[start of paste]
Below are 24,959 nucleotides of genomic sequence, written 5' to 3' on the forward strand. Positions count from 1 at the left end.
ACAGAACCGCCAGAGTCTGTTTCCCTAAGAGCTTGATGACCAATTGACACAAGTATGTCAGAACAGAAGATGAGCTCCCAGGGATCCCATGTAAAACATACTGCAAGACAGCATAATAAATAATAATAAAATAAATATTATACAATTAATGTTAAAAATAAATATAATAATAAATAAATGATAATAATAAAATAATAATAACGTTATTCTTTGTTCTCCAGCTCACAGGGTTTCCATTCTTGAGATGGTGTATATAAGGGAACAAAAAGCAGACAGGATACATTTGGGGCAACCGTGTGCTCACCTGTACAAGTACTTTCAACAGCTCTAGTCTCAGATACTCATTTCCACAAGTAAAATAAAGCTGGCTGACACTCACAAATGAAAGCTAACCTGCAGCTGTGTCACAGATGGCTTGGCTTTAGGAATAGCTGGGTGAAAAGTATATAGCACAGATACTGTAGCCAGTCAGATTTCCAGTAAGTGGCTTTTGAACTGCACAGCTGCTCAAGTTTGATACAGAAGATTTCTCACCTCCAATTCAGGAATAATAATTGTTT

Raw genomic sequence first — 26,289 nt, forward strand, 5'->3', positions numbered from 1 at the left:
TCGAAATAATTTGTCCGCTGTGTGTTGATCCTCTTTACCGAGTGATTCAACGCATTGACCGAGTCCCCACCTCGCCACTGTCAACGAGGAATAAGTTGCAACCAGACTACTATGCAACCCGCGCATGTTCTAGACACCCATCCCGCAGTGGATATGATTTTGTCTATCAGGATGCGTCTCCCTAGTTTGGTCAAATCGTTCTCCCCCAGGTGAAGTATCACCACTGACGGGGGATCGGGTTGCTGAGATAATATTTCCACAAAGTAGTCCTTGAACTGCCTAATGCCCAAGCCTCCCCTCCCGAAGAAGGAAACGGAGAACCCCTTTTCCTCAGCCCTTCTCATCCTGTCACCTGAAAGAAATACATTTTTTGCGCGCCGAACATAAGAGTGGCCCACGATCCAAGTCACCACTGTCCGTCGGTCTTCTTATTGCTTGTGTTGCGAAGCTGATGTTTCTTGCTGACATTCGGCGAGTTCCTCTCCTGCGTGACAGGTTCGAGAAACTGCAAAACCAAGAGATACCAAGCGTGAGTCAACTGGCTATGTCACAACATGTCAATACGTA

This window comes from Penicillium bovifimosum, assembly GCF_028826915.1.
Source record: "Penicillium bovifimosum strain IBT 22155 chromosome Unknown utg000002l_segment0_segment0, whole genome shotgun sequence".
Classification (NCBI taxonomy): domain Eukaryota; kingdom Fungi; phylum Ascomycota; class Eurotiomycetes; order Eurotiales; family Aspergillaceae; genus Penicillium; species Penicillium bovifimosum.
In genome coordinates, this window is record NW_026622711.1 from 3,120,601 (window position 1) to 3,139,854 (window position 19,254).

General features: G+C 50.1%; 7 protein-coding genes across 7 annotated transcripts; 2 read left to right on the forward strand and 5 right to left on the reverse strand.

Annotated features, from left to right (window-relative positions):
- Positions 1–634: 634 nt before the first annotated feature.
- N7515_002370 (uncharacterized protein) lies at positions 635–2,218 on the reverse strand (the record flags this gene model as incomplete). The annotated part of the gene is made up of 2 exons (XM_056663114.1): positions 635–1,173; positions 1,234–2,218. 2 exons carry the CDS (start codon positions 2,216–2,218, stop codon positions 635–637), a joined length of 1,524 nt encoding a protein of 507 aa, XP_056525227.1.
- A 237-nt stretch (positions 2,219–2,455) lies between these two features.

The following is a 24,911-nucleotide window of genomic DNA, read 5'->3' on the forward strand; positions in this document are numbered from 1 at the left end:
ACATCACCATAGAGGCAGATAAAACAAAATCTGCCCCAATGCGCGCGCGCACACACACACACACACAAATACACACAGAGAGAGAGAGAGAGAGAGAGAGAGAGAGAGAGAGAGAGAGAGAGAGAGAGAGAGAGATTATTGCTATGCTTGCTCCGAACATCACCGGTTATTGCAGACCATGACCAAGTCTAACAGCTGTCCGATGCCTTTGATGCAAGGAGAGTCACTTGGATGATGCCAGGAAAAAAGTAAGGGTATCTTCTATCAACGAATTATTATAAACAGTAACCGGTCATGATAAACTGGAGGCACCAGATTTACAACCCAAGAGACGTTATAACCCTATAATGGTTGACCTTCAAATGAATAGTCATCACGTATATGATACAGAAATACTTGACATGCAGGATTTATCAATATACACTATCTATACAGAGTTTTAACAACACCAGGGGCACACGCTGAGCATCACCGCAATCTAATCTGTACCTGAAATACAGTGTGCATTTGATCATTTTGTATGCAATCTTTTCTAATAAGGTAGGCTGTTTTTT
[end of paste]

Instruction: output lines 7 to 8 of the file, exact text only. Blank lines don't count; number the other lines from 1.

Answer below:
Classification (NCBI taxonomy): domain Eukaryota; kingdom Fungi; phylum Ascomycota; class Eurotiomycetes; order Eurotiales; family Aspergillaceae; genus Penicillium; species Penicillium bovifimosum.
In genome coordinates, this window is record NW_026622711.1 from 3,120,601 (window position 1) to 3,139,854 (window position 19,254).